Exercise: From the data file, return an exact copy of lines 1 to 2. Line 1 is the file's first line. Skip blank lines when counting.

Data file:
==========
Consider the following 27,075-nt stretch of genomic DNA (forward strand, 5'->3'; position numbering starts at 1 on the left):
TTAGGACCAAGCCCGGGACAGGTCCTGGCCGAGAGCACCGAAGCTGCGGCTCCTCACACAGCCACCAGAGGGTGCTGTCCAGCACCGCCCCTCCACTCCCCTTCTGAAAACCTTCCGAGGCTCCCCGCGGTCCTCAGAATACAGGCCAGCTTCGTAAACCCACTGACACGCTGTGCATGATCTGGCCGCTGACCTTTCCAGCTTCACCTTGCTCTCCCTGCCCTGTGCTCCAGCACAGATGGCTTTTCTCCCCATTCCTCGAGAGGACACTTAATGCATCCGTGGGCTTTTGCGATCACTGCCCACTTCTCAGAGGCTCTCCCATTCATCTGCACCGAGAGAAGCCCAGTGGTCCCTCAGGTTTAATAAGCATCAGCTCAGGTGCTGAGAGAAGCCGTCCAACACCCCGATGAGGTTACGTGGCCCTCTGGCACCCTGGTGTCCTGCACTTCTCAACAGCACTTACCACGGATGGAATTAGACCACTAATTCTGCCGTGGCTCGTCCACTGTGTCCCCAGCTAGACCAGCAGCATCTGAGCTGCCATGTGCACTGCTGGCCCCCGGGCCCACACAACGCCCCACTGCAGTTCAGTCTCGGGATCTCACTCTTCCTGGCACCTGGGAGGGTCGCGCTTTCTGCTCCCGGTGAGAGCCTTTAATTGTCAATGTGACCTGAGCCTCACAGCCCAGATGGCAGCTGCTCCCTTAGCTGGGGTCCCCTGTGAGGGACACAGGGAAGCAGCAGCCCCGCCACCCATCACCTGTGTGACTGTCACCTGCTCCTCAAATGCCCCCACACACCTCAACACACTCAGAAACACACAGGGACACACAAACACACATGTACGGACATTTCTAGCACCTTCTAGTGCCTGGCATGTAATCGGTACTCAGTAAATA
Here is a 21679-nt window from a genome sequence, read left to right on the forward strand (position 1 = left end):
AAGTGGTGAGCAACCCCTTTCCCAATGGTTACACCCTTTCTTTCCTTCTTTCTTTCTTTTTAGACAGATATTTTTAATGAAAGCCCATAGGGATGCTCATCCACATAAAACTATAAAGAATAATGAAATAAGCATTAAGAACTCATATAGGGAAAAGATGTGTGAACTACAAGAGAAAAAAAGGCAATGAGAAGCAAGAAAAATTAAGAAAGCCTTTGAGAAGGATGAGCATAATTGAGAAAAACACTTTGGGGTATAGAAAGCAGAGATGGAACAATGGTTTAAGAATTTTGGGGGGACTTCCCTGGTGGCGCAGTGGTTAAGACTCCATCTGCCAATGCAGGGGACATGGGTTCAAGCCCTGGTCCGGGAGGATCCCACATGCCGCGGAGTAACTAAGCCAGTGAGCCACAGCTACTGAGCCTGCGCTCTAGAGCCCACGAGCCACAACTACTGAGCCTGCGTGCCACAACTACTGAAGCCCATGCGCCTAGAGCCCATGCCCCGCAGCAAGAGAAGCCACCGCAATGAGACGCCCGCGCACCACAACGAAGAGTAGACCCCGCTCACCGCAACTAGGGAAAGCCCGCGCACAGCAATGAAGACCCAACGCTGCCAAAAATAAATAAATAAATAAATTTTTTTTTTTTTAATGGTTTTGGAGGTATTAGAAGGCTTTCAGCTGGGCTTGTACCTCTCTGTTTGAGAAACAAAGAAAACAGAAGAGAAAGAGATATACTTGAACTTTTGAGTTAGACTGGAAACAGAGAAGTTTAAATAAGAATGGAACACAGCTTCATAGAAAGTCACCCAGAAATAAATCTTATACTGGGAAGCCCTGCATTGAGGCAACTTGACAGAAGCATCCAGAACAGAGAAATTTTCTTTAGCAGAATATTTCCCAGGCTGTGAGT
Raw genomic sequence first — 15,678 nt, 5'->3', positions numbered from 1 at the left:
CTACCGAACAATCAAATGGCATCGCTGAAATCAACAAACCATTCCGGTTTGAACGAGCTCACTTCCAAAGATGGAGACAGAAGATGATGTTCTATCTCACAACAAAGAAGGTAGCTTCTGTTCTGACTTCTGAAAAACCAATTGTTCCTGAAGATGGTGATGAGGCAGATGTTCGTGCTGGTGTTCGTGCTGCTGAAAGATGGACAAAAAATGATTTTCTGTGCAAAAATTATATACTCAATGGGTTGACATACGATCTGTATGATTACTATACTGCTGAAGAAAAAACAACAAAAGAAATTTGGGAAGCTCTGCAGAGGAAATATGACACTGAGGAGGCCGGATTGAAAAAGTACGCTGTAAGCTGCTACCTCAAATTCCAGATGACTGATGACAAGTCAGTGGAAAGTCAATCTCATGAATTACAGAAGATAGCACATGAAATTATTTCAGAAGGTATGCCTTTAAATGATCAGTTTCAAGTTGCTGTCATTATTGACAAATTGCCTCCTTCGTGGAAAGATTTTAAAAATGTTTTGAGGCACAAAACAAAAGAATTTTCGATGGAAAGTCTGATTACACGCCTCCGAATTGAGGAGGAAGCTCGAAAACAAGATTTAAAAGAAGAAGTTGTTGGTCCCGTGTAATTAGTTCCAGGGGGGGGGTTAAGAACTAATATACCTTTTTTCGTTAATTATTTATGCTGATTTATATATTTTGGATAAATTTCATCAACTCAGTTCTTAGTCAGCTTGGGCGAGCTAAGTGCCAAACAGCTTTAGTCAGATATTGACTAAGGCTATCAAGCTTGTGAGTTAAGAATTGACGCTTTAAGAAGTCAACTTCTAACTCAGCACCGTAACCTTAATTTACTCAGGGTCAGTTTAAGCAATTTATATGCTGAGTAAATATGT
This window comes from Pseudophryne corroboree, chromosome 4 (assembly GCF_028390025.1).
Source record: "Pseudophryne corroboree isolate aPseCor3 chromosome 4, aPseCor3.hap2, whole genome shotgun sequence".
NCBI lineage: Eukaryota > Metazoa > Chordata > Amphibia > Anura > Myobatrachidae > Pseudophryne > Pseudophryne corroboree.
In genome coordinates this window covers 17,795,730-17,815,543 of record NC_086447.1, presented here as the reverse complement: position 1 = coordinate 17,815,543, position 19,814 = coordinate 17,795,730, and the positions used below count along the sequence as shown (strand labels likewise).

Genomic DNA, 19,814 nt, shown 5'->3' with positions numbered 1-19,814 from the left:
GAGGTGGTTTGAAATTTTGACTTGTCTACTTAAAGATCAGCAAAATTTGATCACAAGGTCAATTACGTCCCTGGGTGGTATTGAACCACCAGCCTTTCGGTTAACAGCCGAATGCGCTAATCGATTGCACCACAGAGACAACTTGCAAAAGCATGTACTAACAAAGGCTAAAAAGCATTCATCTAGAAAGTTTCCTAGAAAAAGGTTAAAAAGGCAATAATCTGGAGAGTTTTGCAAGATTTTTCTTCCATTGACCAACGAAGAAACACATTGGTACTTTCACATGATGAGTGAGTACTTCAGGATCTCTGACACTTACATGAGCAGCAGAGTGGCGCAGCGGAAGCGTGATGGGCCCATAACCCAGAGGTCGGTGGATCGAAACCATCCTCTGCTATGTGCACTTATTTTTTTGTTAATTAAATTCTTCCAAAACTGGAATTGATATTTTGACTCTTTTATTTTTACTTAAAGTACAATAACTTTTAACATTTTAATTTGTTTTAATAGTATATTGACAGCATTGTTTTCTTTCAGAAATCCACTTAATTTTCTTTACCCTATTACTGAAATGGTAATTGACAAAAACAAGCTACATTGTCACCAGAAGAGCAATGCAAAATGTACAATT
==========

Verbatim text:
Consider the following 27,075-nt stretch of genomic DNA (forward strand, 5'->3'; position numbering starts at 1 on the left):
TTAGGACCAAGCCCGGGACAGGTCCTGGCCGAGAGCACCGAAGCTGCGGCTCCTCACACAGCCACCAGAGGGTGCTGTCCAGCACCGCCCCTCCACTCCCCTTCTGAAAACCTTCCGAGGCTCCCCGCGGTCCTCAGAATACAGGCCAGCTTCGTAAACCCACTGACACGCTGTGCATGATCTGGCCGCTGACCTTTCCAGCTTCACCTTGCTCTCCCTGCCCTGTGCTCCAGCACAGATGGCTTTTCTCCCCATTCCTCGAGAGGACACTTAATGCATCCGTGGGCTTTTGCGATCACTGCCCACTTCTCAGAGGCTCTCCCATTCATCTGCACCGAGAGAAGCCCAGTGGTCCCTCAGGTTTAATAAGCATCAGCTCAGGTGCTGAGAGAAGCCGTCCAACACCCCGATGAGGTTACGTGGCCCTCTGGCACCCTGGTGTCCTGCACTTCTCAACAGCACTTACCACGGATGGAATTAGACCACTAATTCTGCCGTGGCTCGTCCACTGTGTCCCCAGCTAGACCAGCAGCATCTGAGCTGCCATGTGCACTGCTGGCCCCCGGGCCCACACAACGCCCCACTGCAGTTCAGTCTCGGGATCTCACTCTTCCTGGCACCTGGGAGGGTCGCGCTTTCTGCTCCCGGTGAGAGCCTTTAATTGTCAATGTGACCTGAGCCTCACAGCCCAGATGGCAGCTGCTCCCTTAGCTGGGGTCCCCTGTGAGGGACACAGGGAAGCAGCAGCCCCGCCACCCATCACCTGTGTGACTGTCACCTGCTCCTCAAATGCCCCCACACACCTCAACACACTCAGAAACACACAGGGACACACAAACACACATGTACGGACATTTCTAGCACCTTCTAGTGCCTGGCATGTAATCGGTACTCAGTAAATA